Dean and I slept in a rest area along US97, then got up early and drove to the TH. It was a perfect day to climb Thielsen, with the smoke of the LaPine fire to the north being the only visibility limiter. I enjoyed the scramble at the summit, although I'm not all that confident on rock and the downclimb had a moment or two. Great fun! 24th and 25th Oregon county highpoints (Douglas and Klamath).
Left PDX at 10:00AM
Started climb 2:20PM
- Fast hike to PCT, scree slog & summit scramble
- Ran & walked back to car
- Round trip 3 hours & 46 minutes
- It was only about 80 degrees and sunny, but it felt pretty hot. Now I know why this one seems more commonly done in early Fall.
Back home at PDX at 10:15PM
Can you say peak bagger?
Great day to climb this peak. Not a cloud in the sky and tremendous views in all directions. I must admit to being a little intimidated at first by the last 80 feet but finally made the effort to stand on the summit after being prodded by fellow summitposter rfbolton who went right up it with no hesitation. The register is a lead pipe with bits of paper scraps stuffed in it and a red pen inside. I'm not sure how long entries will last as it is a sketchy set up. .
Easy hike in. Last few hundred feet are a little hairy, loose rock slabs. The pinnacle is easy class V, the group I was with didn't rope up but a group ahead of us placed protection -- it feels fairly exposed. The weather was beautiful, hot. Bring lots of water and sunscreen if you climb during the summer.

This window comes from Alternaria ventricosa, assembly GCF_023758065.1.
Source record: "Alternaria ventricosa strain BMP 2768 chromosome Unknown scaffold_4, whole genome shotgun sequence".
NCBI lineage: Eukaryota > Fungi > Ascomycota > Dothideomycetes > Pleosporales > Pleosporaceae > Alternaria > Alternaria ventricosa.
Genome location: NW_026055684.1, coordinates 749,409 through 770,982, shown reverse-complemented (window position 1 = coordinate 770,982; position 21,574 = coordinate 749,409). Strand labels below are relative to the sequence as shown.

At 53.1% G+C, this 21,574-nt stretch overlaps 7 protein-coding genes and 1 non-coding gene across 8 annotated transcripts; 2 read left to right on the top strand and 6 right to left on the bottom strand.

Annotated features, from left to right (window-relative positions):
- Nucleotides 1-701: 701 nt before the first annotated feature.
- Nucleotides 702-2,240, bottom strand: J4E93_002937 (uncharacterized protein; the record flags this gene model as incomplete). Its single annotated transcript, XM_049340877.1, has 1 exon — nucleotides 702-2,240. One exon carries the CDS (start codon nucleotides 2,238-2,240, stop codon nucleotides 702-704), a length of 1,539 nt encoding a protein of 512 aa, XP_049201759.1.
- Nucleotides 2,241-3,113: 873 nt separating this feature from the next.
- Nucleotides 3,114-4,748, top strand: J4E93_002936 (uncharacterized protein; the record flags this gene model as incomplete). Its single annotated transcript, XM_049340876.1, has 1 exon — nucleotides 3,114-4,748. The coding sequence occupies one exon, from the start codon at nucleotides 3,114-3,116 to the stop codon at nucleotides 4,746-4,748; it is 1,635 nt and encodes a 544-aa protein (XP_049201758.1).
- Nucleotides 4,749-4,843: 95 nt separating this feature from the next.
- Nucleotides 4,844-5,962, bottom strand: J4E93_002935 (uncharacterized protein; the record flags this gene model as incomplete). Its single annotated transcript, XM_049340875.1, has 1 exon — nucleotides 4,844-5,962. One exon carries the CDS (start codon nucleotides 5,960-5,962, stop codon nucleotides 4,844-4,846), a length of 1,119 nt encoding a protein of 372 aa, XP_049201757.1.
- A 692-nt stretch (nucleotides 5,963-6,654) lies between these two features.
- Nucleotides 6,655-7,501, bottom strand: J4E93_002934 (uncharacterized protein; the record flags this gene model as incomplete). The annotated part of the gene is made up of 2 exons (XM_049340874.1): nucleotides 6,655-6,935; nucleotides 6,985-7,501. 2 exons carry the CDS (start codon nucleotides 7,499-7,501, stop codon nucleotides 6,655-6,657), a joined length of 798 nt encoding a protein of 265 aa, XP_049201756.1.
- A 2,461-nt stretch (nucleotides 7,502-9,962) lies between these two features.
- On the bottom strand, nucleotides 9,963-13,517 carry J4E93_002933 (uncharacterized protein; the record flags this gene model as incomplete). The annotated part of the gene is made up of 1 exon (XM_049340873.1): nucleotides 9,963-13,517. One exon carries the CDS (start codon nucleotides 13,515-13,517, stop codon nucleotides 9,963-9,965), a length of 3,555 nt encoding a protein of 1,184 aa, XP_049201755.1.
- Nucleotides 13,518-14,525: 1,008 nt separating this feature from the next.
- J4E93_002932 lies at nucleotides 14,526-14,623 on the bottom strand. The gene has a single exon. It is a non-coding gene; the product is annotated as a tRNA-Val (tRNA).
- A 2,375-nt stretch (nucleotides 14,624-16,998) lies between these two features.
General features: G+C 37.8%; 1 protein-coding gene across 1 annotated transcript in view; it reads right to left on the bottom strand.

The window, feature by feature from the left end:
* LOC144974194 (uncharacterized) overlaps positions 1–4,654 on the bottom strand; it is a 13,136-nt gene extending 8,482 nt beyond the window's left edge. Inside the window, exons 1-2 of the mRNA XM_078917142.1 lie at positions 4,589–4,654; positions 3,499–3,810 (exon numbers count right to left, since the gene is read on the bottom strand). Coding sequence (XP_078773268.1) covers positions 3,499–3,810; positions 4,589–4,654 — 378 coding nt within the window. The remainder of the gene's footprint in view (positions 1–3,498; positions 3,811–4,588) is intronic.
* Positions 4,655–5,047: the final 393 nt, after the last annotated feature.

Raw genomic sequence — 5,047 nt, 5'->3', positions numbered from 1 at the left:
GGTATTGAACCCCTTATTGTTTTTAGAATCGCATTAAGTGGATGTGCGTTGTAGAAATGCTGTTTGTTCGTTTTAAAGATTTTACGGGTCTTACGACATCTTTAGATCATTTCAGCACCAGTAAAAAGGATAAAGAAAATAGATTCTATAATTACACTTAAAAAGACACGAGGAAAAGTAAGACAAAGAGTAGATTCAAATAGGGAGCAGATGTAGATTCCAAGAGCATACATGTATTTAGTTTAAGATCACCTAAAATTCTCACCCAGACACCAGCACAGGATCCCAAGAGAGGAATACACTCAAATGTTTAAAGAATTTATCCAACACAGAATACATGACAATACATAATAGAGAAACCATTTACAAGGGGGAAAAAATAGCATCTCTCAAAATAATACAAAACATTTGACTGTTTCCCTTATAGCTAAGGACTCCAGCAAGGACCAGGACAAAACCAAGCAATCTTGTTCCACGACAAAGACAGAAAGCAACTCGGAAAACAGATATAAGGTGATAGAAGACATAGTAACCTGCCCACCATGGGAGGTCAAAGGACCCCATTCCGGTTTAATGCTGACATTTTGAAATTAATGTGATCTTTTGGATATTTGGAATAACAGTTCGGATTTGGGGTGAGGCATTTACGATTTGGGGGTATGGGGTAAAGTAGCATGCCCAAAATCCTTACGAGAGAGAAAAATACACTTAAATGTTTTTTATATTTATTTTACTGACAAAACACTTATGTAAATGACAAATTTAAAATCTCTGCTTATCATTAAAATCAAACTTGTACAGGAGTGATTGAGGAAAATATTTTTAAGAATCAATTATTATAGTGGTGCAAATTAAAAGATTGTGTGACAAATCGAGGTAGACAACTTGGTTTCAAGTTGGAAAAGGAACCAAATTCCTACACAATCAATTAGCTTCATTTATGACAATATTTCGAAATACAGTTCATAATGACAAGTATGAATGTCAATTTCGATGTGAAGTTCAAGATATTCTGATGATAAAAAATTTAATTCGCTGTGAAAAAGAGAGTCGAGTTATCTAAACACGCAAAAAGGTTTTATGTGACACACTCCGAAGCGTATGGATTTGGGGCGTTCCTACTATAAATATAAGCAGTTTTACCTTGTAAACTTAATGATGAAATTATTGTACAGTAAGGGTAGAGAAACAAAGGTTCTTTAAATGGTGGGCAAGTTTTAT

Great peak. Several summits of this mountain including a winter attempt thwarted by overhanging snow cauliflowers 50 ft. shy of the summit.
Fun climb - we did it twice over the weekend. Last pitch of rock is fun with no real exposure and easy climbing. Weather seemed much better on the mountain both days in the morning, with clouds rolling in around noon-2pm.
A gorgeous day to climb, lots of scree near the top, a fun scramble the last few feet for the summit.
Both Mary and I hiked to the PCT on a beautiful day in September. We took a short break and started up the climbers trail. We had packed our rock climbing gear and a rope and just before the saddle we decided this was just taking too much gear. Especially after speaking with some climbers who passed us, we left our equipment stashed on the way up. Once we gained the saddle and scoped the summit pinnacle we started our scramble. The pinnacle was very easy climbing and unexposed. You can stay in between boulders and the handholds are large. Down climbing was only a bit more challenging. This is a great mountain to sharpen your teeth on.